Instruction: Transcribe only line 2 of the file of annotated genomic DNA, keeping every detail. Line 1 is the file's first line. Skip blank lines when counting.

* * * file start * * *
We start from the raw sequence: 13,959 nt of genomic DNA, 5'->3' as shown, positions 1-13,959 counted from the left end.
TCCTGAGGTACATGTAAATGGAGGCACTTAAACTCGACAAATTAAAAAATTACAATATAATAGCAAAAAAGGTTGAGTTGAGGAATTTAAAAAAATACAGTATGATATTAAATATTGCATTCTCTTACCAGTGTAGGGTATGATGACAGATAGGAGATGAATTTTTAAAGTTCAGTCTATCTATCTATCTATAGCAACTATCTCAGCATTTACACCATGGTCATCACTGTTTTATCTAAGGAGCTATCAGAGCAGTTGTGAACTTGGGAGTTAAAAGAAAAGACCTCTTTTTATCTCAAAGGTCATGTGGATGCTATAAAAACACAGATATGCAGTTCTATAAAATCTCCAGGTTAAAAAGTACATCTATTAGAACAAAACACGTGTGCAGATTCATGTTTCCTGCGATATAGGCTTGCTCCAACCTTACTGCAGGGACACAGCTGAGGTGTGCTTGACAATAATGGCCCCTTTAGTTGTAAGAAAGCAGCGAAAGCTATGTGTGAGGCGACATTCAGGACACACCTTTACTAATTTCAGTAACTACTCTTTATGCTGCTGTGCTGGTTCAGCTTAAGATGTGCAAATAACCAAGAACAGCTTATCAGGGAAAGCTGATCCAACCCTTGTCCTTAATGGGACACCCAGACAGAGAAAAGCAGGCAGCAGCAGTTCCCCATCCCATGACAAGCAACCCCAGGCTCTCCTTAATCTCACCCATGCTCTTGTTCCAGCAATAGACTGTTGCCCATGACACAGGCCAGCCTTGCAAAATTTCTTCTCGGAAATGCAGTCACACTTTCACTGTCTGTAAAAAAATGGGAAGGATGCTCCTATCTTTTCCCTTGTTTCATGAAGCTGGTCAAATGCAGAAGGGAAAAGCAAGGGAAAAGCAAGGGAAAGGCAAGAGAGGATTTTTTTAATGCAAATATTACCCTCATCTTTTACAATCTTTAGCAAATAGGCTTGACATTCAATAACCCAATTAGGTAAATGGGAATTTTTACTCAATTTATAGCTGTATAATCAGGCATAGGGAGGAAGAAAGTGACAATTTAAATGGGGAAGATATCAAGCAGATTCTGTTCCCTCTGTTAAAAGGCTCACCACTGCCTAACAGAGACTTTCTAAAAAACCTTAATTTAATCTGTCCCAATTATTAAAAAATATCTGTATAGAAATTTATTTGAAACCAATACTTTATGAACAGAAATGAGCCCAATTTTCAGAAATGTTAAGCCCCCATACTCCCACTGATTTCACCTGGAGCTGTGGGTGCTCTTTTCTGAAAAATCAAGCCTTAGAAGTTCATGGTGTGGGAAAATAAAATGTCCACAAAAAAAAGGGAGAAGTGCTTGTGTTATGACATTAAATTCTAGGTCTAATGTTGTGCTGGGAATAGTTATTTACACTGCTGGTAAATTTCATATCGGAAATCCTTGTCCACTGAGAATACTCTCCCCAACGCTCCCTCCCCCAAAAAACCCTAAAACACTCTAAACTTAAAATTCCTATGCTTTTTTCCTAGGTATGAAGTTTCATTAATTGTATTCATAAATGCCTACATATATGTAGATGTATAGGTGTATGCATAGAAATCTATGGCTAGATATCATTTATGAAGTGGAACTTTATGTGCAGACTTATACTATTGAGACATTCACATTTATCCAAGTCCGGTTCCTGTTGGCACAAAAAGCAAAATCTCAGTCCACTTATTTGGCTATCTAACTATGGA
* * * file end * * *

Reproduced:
TCCTGAGGTACATGTAAATGGAGGCACTTAAACTCGACAAATTAAAAAATTACAATATAATAGCAAAAAAGGTTGAGTTGAGGAATTTAAAAAAATACAGTATGATATTAAATATTGCATTCTCTTACCAGTGTAGGGTATGATGACAGATAGGAGATGAATTTTTAAAGTTCAGTCTATCTATCTATCTATAGCAACTATCTCAGCATTTACACCATGGTCATCACTGTTTTATCTAAGGAGCTATCAGAGCAGTTGTGAACTTGGGAGTTAAAAGAAAAGACCTCTTTTTATCTCAAAGGTCATGTGGATGCTATAAAAACACAGATATGCAGTTCTATAAAATCTCCAGGTTAAAAAGTACATCTATTAGAACAAAACACGTGTGCAGATTCATGTTTCCTGCGATATAGGCTTGCTCCAACCTTACTGCAGGGACACAGCTGAGGTGTGCTTGACAATAATGGCCCCTTTAGTTGTAAGAAAGCAGCGAAAGCTATGTGTGAGGCGACATTCAGGACACACCTTTACTAATTTCAGTAACTACTCTTTATGCTGCTGTGCTGGTTCAGCTTAAGATGTGCAAATAACCAAGAACAGCTTATCAGGGAAAGCTGATCCAACCCTTGTCCTTAATGGGACACCCAGACAGAGAAAAGCAGGCAGCAGCAGTTCCCCATCCCATGACAAGCAACCCCAGGCTCTCCTTAATCTCACCCATGCTCTTGTTCCAGCAATAGACTGTTGCCCATGACACAGGCCAGCCTTGCAAAATTTCTTCTCGGAAATGCAGTCACACTTTCACTGTCTGTAAAAAAATGGGAAGGATGCTCCTATCTTTTCCCTTGTTTCATGAAGCTGGTCAAATGCAGAAGGGAAAAGCAAGGGAAAAGCAAGGGAAAGGCAAGAGAGGATTTTTTTAATGCAAATATTACCCTCATCTTTTACAATCTTTAGCAAATAGGCTTGACATTCAATAACCCAATTAGGTAAATGGGAATTTTTACTCAATTTATAGCTGTATAATCAGGCATAGGGAGGAAGAAAGTGACAATTTAAATGGGGAAGATATCAAGCAGATTCTGTTCCCTCTGTTAAAAGGCTCACCACTGCCTAACAGAGACTTTCTAAAAAACCTTAATTTAATCTGTCCCAATTATTAAAAAATATCTGTATAGAAATTTATTTGAAACCAATACTTTATGAACAGAAATGAGCCCAATTTTCAGAAATGTTAAGCCCCCATACTCCCACTGATTTCACCTGGAGCTGTGGGTGCTCTTTTCTGAAAAATCAAGCCTTAGAAGTTCATGGTGTGGGAAAATAAAATGTCCACAAAAAAAAGGGAGAAGTGCTTGTGTTATGACATTAAATTCTAGGTCTAATGTTGTGCTGGGAATAGTTATTTACACTGCTGGTAAATTTCATATCGGAAATCCTTGTCCACTGAGAATACTCTCCCCAACGCTCCCTCCCCCAAAAAACCCTAAAACACTCTAAACTTAAAATTCCTATGCTTTTTTCCTAGGTATGAAGTTTCATTAATTGTATTCATAAATGCCTACATATATGTAGATGTATAGGTGTATGCATAGAAATCTATGGCTAGATATCATTTATGAAGTGGAACTTTATGTGCAGACTTATACTATTGAGACATTCACATTTATCCAAGTCCGGTTCCTGTTGGCACAAAAAGCAAAATCTCAGTCCACTTATTTGGCTATCTAACTATGGA